As difficult as it might be to accept, everything that makes us feel anxious, angry, guilty, upset, or enraged invites the question: “What am I making it mean?”
Whereas it’s up to us to make meaning of the anxiety that we feel, it’s important to realize that meaning-making involves thoughts and beliefs that cause how we feel.
Depending on how our thinking evolved over the course of our life, our mind has a default thought process when circumstances arise.
We each evolve with our own individuals mental default that’s either positive or negative, or filled with possibilities or empty with impossibilities.
For example, “Why me?” might be your default thought no matter if a driver cuts you off, your burger slides off your paper plate, you get audited by the IRS, or your beloved rides off into the sunset.
Or, your mind might default to, “I’m human, worthy, and enough,” whether you miss a payment, a meeting, a birthday, or your mouth…What? You’ve never worn your food or drink?
Nonetheless, cultivating an intentional process for making meaning out of circumstances is a useful way to come to know our mind, how our thinking causes are feelings, and seeing clearly how our feelings drive the actions we take, or don’t take.
The most effective way for me to make meaning of the circumstances that I encounter is journaling.
Every morning, I spend about 10-15 minutes, coffee in hand, putting pen to paper in a stream of consciousness writing.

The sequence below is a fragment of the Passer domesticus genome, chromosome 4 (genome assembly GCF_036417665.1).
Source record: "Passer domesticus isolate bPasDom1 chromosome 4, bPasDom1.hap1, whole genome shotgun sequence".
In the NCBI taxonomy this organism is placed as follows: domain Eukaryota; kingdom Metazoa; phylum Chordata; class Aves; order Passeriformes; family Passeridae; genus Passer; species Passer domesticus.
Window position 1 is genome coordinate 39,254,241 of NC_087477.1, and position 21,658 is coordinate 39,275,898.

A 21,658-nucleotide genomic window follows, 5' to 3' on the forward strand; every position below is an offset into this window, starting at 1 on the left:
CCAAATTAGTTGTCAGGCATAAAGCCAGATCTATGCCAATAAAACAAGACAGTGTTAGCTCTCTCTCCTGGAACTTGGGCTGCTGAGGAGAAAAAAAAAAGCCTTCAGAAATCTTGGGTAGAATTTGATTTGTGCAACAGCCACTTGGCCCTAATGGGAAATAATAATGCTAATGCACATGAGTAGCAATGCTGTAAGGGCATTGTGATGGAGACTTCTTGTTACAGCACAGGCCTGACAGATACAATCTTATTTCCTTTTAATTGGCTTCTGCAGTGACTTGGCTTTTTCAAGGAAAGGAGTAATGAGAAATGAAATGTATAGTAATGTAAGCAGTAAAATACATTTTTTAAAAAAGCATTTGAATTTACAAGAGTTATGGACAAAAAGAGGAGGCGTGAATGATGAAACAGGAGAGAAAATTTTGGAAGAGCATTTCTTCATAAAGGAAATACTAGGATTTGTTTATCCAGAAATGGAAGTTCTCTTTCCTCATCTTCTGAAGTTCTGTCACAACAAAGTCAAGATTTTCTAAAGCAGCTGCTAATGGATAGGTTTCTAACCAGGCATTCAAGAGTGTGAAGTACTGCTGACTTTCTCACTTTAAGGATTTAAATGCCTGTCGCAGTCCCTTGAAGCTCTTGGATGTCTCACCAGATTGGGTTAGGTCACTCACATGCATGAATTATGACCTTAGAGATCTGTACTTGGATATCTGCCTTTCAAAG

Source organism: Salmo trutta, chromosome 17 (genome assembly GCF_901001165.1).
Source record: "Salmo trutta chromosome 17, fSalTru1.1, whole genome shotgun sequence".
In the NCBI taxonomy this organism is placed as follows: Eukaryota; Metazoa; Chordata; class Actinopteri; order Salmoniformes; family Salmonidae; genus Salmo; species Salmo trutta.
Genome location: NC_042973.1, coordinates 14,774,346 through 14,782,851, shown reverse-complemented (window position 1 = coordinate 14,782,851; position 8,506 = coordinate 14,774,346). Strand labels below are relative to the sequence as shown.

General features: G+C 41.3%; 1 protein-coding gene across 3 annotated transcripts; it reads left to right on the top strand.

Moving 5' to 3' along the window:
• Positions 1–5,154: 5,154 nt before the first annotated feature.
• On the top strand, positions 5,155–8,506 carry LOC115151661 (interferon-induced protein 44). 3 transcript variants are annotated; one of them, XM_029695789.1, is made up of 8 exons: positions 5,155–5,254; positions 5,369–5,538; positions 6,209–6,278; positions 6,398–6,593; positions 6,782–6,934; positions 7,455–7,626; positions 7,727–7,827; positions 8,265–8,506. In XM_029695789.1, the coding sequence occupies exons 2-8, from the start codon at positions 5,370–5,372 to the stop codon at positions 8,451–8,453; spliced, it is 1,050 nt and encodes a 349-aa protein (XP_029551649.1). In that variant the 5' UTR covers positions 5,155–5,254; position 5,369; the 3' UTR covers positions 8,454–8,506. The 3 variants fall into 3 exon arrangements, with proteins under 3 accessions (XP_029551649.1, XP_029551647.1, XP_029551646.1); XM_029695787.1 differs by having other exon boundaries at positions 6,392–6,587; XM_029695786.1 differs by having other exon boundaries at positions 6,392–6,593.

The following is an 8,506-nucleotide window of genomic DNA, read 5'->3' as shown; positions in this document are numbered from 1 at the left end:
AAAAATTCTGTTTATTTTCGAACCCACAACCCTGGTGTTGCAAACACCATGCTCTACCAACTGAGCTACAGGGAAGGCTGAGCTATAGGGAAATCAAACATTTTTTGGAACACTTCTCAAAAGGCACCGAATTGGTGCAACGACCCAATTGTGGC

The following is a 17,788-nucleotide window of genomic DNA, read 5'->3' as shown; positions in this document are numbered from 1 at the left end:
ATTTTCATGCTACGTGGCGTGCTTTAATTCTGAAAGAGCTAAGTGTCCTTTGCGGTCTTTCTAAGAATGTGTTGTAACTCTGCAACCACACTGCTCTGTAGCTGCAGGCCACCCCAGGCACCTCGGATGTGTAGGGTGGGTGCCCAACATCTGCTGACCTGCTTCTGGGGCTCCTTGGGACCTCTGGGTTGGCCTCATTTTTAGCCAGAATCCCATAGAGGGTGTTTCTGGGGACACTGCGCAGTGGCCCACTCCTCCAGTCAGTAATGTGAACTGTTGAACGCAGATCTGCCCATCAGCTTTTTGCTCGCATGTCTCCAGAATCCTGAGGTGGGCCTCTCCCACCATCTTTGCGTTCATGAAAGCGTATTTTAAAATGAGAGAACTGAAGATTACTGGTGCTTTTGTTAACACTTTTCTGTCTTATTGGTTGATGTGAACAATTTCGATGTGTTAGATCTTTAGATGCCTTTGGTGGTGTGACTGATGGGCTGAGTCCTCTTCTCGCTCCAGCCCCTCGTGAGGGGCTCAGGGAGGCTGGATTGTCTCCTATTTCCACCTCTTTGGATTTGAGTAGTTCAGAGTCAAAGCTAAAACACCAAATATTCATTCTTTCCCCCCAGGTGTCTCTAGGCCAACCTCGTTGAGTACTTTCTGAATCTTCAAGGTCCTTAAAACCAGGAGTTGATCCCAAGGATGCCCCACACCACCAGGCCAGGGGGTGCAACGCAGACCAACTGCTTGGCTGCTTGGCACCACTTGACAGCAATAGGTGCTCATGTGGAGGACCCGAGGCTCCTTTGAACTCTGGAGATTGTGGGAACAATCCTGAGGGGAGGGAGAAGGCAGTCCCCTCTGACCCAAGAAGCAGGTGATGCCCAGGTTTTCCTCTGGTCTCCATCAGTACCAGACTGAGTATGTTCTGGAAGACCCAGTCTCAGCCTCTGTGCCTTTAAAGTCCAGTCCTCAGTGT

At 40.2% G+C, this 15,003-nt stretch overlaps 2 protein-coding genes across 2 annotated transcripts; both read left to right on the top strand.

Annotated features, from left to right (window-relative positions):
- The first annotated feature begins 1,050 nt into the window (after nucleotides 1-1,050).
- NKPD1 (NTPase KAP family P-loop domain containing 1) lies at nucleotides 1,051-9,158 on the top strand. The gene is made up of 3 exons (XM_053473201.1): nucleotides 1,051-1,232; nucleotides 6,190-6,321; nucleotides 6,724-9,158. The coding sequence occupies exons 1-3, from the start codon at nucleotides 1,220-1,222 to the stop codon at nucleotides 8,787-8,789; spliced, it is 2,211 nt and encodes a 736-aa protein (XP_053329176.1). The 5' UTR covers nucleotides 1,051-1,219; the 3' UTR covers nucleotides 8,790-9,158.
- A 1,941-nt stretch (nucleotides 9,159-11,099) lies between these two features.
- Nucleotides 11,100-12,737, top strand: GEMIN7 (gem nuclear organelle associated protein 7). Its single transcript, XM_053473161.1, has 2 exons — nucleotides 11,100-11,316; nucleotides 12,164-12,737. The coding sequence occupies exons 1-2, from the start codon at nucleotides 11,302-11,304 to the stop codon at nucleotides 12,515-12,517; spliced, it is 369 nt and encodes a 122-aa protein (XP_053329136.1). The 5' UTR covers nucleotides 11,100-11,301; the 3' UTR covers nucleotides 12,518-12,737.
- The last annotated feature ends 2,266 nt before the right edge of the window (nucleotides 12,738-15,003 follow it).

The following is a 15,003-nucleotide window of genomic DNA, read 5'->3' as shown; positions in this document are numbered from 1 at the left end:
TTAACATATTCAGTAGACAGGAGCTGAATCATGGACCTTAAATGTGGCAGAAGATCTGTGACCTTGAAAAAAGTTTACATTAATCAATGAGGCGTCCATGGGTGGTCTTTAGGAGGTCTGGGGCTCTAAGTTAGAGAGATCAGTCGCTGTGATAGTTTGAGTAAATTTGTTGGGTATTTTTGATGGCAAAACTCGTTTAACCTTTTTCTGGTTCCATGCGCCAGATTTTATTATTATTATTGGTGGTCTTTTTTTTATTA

I don’t edit, fuss with spelling, or censor one word that flows through my pen; I simply empty my mind, honestly.
No matter what flows from my mind through my pen, I always feel more settled, clear, and calm after.
Julia Cameron’s Morning Pages is a beautiful method of stream of consciousness writing that she invites us to commit to doing every morning.
I usually do several days of stream of consciousness writing before I dive deeper into meaning-making.
I’ll notice themes in my morning pages, such as resentment, resistance, and one of my defaults, victim.
Once I notice themes, I identify specific thoughts feeding the theme that I then unpack, question, and really analyze, truthfully.
I question the accuracy of my thoughts by asking powerful questions such as, “Are these thoughts true?” and “Why am I thinking these thoughts?” and my favorite powerful question, “What am I making these thoughts mean?”
These are not necessarily comfortable questions to ponder and yet, I’ve come to trust these guiding questions in my own ongoing mental and emotional evolution.
See, it’s through the process of questioning our thinking that we find the deeper meaning behind of our anxiety, which is always a thought.
And, all thoughts are optional.
So give yourself permission to do a little stream of consciousness writing and simply notice.
Feel free to share what you discover in the comments below or email me directly at firstname.lastname@example.org.